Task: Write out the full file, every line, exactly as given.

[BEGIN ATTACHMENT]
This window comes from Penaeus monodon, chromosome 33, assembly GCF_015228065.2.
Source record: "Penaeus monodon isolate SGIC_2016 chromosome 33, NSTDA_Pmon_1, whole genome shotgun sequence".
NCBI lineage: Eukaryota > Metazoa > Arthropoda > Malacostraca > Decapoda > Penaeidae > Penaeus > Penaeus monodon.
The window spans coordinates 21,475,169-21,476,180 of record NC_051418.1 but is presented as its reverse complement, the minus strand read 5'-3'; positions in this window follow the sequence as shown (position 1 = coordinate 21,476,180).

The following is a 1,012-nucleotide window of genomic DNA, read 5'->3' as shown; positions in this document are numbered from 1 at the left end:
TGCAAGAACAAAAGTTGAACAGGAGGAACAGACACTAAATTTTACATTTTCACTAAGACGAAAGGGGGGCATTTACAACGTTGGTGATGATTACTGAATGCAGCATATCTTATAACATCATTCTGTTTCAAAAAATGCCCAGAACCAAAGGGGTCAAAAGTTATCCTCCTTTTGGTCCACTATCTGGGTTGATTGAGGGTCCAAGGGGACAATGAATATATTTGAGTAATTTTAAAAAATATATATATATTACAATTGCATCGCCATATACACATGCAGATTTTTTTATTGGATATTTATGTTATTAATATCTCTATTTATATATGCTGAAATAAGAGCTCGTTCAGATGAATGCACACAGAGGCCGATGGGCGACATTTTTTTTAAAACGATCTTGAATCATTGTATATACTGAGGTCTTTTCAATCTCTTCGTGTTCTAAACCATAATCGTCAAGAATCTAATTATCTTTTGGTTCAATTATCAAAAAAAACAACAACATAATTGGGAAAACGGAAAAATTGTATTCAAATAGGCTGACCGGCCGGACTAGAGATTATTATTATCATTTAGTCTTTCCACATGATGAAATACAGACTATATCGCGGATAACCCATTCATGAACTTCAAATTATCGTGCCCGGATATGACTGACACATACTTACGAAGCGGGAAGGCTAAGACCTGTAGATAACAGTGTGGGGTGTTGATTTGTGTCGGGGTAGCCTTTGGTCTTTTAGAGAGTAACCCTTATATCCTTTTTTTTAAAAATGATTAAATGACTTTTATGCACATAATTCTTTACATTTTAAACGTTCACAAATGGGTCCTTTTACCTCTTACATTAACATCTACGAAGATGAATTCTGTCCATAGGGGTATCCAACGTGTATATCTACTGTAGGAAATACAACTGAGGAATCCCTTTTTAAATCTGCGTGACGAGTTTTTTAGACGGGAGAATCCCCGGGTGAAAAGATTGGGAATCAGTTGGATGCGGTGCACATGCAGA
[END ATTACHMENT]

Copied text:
This window comes from Penaeus monodon, chromosome 33, assembly GCF_015228065.2.
Source record: "Penaeus monodon isolate SGIC_2016 chromosome 33, NSTDA_Pmon_1, whole genome shotgun sequence".
NCBI lineage: Eukaryota > Metazoa > Arthropoda > Malacostraca > Decapoda > Penaeidae > Penaeus > Penaeus monodon.
The window spans coordinates 21,475,169-21,476,180 of record NC_051418.1 but is presented as its reverse complement, the minus strand read 5'-3'; positions in this window follow the sequence as shown (position 1 = coordinate 21,476,180).

The following is a 1,012-nucleotide window of genomic DNA, read 5'->3' as shown; positions in this document are numbered from 1 at the left end:
TGCAAGAACAAAAGTTGAACAGGAGGAACAGACACTAAATTTTACATTTTCACTAAGACGAAAGGGGGGCATTTACAACGTTGGTGATGATTACTGAATGCAGCATATCTTATAACATCATTCTGTTTCAAAAAATGCCCAGAACCAAAGGGGTCAAAAGTTATCCTCCTTTTGGTCCACTATCTGGGTTGATTGAGGGTCCAAGGGGACAATGAATATATTTGAGTAATTTTAAAAAATATATATATATTACAATTGCATCGCCATATACACATGCAGATTTTTTTATTGGATATTTATGTTATTAATATCTCTATTTATATATGCTGAAATAAGAGCTCGTTCAGATGAATGCACACAGAGGCCGATGGGCGACATTTTTTTTAAAACGATCTTGAATCATTGTATATACTGAGGTCTTTTCAATCTCTTCGTGTTCTAAACCATAATCGTCAAGAATCTAATTATCTTTTGGTTCAATTATCAAAAAAAACAACAACATAATTGGGAAAACGGAAAAATTGTATTCAAATAGGCTGACCGGCCGGACTAGAGATTATTATTATCATTTAGTCTTTCCACATGATGAAATACAGACTATATCGCGGATAACCCATTCATGAACTTCAAATTATCGTGCCCGGATATGACTGACACATACTTACGAAGCGGGAAGGCTAAGACCTGTAGATAACAGTGTGGGGTGTTGATTTGTGTCGGGGTAGCCTTTGGTCTTTTAGAGAGTAACCCTTATATCCTTTTTTTTAAAAATGATTAAATGACTTTTATGCACATAATTCTTTACATTTTAAACGTTCACAAATGGGTCCTTTTACCTCTTACATTAACATCTACGAAGATGAATTCTGTCCATAGGGGTATCCAACGTGTATATCTACTGTAGGAAATACAACTGAGGAATCCCTTTTTAAATCTGCGTGACGAGTTTTTTAGACGGGAGAATCCCCGGGTGAAAAGATTGGGAATCAGTTGGATGCGGTGCACATGCAGA